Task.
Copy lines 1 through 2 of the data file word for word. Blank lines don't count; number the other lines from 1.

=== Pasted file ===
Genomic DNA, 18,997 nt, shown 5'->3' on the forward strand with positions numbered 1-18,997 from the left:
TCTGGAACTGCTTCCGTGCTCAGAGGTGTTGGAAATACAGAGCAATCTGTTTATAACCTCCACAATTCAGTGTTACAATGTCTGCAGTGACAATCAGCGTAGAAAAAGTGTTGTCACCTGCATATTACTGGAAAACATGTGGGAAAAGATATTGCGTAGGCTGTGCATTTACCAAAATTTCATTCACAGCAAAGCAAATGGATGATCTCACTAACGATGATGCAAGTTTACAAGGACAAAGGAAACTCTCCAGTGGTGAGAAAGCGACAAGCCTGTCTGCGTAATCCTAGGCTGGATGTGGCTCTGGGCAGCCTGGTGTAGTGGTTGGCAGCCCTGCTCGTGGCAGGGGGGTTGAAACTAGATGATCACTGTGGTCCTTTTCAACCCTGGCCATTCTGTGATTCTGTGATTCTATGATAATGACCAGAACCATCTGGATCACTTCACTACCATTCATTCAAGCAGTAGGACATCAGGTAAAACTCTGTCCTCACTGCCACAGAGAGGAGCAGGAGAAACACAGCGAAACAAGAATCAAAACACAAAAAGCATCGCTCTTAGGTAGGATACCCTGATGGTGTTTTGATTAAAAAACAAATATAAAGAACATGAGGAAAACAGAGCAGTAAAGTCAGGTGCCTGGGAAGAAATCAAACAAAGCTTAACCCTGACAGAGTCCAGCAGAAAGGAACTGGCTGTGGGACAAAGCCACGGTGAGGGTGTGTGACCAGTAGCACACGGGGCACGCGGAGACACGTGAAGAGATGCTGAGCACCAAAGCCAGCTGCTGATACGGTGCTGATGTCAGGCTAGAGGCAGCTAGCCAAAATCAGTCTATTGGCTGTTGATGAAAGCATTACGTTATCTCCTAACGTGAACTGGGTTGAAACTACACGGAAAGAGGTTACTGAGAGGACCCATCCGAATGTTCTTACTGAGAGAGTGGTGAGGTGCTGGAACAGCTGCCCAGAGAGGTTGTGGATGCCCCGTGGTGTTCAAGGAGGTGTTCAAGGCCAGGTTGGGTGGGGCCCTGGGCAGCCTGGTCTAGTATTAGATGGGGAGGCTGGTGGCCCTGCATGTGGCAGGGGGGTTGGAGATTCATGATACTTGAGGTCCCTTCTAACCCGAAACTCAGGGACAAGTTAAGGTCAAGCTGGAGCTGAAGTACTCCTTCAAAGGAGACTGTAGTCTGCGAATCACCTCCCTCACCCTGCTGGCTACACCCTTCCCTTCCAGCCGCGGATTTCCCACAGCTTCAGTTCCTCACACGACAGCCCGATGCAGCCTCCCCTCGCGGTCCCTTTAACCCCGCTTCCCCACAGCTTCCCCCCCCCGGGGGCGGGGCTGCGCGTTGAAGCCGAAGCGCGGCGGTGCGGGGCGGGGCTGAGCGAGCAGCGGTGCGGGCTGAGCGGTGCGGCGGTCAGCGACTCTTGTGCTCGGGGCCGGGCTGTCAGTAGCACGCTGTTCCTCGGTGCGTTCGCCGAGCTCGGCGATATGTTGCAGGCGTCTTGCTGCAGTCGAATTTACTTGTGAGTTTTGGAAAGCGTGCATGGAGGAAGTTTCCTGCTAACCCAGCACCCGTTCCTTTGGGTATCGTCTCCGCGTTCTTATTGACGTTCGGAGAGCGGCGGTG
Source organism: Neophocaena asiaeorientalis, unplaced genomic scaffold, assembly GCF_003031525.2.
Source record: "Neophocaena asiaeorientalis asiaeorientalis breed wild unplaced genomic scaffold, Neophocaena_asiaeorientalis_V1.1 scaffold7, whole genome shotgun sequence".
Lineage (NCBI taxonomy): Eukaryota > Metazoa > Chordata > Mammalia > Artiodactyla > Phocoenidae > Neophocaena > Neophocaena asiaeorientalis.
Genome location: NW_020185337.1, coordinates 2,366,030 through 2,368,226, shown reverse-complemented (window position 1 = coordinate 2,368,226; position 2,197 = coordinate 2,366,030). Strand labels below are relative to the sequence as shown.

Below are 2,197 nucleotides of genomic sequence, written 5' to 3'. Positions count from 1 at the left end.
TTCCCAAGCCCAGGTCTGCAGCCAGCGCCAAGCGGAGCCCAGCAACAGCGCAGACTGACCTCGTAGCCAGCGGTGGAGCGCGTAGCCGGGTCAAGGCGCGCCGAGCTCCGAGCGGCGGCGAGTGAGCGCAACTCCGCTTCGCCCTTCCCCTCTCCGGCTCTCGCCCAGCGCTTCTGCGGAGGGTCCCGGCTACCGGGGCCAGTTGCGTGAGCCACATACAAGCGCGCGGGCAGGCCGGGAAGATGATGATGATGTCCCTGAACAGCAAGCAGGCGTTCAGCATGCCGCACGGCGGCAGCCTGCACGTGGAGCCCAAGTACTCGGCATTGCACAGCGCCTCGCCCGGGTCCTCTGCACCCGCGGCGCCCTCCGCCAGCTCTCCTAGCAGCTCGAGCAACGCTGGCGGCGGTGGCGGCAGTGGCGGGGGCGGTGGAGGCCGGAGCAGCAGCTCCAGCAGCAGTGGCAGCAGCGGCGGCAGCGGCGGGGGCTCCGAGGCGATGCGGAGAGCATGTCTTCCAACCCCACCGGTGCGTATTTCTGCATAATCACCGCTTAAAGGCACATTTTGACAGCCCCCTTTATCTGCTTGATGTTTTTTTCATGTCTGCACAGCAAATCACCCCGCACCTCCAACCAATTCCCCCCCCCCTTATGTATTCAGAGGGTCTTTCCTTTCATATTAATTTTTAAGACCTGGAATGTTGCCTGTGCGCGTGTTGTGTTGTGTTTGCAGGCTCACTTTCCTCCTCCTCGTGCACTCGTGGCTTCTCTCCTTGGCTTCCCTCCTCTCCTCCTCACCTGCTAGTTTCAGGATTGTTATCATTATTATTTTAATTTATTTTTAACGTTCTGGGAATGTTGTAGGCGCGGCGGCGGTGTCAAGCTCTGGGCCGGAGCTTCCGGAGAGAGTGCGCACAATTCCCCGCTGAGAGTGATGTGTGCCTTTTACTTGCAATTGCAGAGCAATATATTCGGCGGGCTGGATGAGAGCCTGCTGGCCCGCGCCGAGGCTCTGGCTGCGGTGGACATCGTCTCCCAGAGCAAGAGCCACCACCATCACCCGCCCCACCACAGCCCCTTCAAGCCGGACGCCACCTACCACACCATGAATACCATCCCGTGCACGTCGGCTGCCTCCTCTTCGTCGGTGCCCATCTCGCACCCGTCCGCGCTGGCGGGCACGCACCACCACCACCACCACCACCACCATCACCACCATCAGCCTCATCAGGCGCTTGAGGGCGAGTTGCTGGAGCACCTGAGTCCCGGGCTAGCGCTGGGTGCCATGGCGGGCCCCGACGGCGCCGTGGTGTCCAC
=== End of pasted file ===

Genomic DNA, 18,997 nt, shown 5'->3' on the forward strand with positions numbered 1-18,997 from the left:
TCTGGAACTGCTTCCGTGCTCAGAGGTGTTGGAAATACAGAGCAATCTGTTTATAACCTCCACAATTCAGTGTTACAATGTCTGCAGTGACAATCAGCGTAGAAAAAGTGTTGTCACCTGCATATTACTGGAAAACATGTGGGAAAAGATATTGCGTAGGCTGTGCATTTACCAAAATTTCATTCACAGCAAAGCAAATGGATGATCTCACTAACGATGATGCAAGTTTACAAGGACAAAGGAAACTCTCCAGTGGTGAGAAAGCGACAAGCCTGTCTGCGTAATCCTAGGCTGGATGTGGCTCTGGGCAGCCTGGTGTAGTGGTTGGCAGCCCTGCTCGTGGCAGGGGGGTTGAAACTAGATGATCACTGTGGTCCTTTTCAACCCTGGCCATTCTGTGATTCTGTGATTCTATGATAATGACCAGAACCATCTGGATCACTTCACTACCATTCATTCAAGCAGTAGGACATCAGGTAAAACTCTGTCCTCACTGCCACAGAGAGGAGCAGGAGAAACACAGCGAAACAAGAATCAAAACACAAAAAGCATCGCTCTTAGGTAGGATACCCTGATGGTGTTTTGATTAAAAAACAAATATAAAGAACATGAGGAAAACAGAGCAGTAAAGTCAGGTGCCTGGGAAGAAATCAAACAAAGCTTAACCCTGACAGAGTCCAGCAGAAAGGAACTGGCTGTGGGACAAAGCCACGGTGAGGGTGTGTGACCAGTAGCACACGGGGCACGCGGAGACACGTGAAGAGATGCTGAGCACCAAAGCCAGCTGCTGATACGGTGCTGATGTCAGGCTAGAGGCAGCTAGCCAAAATCAGTCTATTGGCTGTTGATGAAAGCATTACGTTATCTCCTAACGTGAACTGGGTTGAAACTACACGGAAAGAGGTTACTGAGAGGACCCATCCGAATGTTCTTACTGAGAGAGTGGTGAGGTGCTGGAACAGCTGCCCAGAGAGGTTGTGGATGCCCCGTGGTGTTCAAGGAGGTGTTCAAGGCCAGGTTGGGTGGGGCCCTGGGCAGCCTGGTCTAGTATTAGATGGGGAGGCTGGTGGCCCTGCATGTGGCAGGGGGGTTGGAGATTCATGATACTTGAGGTCCCTTCTAACCCGAAACTCAGGGACAAGTTAAGGTCAAGCTGGAGCTGAAGTACTCCTTCAAAGGAGACTGTAGTCTGCGAATCACCTCCCTCACCCTGCTGGCTACACCCTTCCCTTCCAGCCGCGGATTTCCCACAGCTTCAGTTCCTCACACGACAGCCCGATGCAGCCTCCCCTCGCGGTCCCTTTAACCCCGCTTCCCCACAGCTTCCCCCCCCCGGGGGCGGGGCTGCGCGTTGAAGCCGAAGCGCGGCGGTGCGGGGCGGGGCTGAGCGAGCAGCGGTGCGGGCTGAGCGGTGCGGCGGTCAGCGACTCTTGTGCTCGGGGCCGGGCTGTCAGTAGCACGCTGTTCCTCGGTGCGTTCGCCGAGCTCGGCGATATGTTGCAGGCGTCTTGCTGCAGTCGAATTTACTTGTGAGTTTTGGAAAGCGTGCATGGAGGAAGTTTCCTGCTAACCCAGCACCCGTTCCTTTGGGTATCGTCTCCGCGTTCTTATTGACGTTCGGAGAGCGGCGGTG